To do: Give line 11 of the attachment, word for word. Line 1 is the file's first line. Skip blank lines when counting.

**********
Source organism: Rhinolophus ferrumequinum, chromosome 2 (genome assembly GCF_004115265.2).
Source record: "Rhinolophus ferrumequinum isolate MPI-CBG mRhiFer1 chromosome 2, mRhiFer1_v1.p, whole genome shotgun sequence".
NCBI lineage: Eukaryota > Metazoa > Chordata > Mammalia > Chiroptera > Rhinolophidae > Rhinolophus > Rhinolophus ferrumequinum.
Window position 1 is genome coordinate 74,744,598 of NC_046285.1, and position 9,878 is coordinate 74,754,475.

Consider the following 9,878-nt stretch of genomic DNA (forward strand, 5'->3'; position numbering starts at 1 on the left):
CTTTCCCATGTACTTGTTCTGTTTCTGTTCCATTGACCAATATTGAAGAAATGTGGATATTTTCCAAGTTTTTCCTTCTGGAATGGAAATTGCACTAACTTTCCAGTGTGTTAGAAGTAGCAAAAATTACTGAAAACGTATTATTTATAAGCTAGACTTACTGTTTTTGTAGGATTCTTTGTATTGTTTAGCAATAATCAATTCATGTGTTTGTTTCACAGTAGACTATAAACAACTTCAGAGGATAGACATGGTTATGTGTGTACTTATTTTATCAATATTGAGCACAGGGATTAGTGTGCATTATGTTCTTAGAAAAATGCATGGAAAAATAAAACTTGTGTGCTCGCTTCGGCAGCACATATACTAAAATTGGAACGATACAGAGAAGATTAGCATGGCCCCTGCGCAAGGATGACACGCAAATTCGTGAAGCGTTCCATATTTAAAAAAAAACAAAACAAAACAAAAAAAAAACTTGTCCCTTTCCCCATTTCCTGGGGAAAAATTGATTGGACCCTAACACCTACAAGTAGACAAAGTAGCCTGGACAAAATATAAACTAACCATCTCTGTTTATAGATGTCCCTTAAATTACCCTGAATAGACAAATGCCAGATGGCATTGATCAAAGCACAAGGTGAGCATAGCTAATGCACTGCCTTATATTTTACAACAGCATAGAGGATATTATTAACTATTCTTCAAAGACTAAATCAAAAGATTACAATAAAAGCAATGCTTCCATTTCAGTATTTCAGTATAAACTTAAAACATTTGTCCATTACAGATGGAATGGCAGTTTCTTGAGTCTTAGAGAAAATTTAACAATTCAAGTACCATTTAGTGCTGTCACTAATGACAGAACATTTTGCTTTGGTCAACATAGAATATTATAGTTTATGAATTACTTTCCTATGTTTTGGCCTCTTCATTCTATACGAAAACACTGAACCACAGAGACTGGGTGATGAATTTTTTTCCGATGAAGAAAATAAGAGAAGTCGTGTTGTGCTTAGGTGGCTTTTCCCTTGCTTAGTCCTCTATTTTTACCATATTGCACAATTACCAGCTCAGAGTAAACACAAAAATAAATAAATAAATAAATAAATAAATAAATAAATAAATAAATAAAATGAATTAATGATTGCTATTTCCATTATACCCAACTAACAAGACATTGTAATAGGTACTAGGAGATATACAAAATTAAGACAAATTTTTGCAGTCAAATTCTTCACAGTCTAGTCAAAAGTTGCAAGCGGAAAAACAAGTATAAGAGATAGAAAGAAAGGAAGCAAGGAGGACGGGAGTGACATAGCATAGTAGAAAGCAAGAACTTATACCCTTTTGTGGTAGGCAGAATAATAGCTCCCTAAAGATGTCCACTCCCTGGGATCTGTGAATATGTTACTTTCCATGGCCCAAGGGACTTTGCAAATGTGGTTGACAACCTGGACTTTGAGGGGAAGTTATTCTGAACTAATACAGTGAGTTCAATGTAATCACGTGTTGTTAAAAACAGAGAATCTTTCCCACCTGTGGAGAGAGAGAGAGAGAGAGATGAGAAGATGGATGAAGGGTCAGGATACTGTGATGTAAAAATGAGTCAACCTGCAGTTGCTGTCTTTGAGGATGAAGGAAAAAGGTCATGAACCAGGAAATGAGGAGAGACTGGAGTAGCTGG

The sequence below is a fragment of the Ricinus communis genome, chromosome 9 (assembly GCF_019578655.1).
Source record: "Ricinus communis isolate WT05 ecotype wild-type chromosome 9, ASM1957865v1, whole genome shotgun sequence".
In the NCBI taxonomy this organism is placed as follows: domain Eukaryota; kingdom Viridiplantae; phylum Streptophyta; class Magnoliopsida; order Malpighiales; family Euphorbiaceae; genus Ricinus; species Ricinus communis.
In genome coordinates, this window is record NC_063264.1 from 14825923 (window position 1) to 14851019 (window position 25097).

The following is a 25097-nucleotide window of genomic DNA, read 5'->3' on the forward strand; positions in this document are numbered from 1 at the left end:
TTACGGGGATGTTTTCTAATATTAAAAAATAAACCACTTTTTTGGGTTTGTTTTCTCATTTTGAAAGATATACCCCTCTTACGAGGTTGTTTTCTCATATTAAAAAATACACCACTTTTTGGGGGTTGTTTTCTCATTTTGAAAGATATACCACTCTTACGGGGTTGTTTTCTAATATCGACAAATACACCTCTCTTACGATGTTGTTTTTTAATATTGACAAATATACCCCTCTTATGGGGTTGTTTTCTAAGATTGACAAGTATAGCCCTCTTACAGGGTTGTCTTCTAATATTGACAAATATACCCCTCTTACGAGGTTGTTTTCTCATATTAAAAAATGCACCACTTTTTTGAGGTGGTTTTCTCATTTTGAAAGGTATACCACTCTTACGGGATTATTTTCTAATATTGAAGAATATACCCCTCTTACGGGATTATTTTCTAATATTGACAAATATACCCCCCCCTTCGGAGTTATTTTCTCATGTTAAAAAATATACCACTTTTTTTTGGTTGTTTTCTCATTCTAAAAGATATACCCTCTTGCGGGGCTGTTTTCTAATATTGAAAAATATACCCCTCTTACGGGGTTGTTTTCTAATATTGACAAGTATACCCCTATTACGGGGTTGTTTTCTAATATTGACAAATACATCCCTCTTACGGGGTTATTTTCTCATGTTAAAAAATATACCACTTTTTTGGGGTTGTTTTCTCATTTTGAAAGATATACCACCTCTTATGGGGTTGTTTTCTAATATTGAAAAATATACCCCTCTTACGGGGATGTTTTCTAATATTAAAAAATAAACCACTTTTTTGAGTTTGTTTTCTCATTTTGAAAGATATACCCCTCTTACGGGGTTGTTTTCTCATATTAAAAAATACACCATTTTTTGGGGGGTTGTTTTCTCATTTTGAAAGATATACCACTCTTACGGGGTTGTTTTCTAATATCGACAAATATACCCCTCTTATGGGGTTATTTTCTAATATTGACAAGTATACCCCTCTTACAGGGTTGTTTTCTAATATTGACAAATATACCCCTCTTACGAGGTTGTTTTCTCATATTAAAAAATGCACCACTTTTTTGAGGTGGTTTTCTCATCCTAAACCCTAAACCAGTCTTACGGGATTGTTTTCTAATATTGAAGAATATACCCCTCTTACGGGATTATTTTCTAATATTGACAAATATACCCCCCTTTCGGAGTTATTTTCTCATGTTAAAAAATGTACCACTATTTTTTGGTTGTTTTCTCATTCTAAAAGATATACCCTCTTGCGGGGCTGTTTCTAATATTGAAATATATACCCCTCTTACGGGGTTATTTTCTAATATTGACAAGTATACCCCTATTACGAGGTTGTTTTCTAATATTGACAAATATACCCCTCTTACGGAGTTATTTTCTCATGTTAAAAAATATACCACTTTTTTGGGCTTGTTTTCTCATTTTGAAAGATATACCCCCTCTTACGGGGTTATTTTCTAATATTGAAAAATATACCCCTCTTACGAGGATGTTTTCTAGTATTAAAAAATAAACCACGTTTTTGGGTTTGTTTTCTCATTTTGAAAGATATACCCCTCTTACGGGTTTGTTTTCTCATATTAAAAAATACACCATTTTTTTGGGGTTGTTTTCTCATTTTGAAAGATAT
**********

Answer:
The following is a 25097-nucleotide window of genomic DNA, read 5'->3' on the forward strand; positions in this document are numbered from 1 at the left end: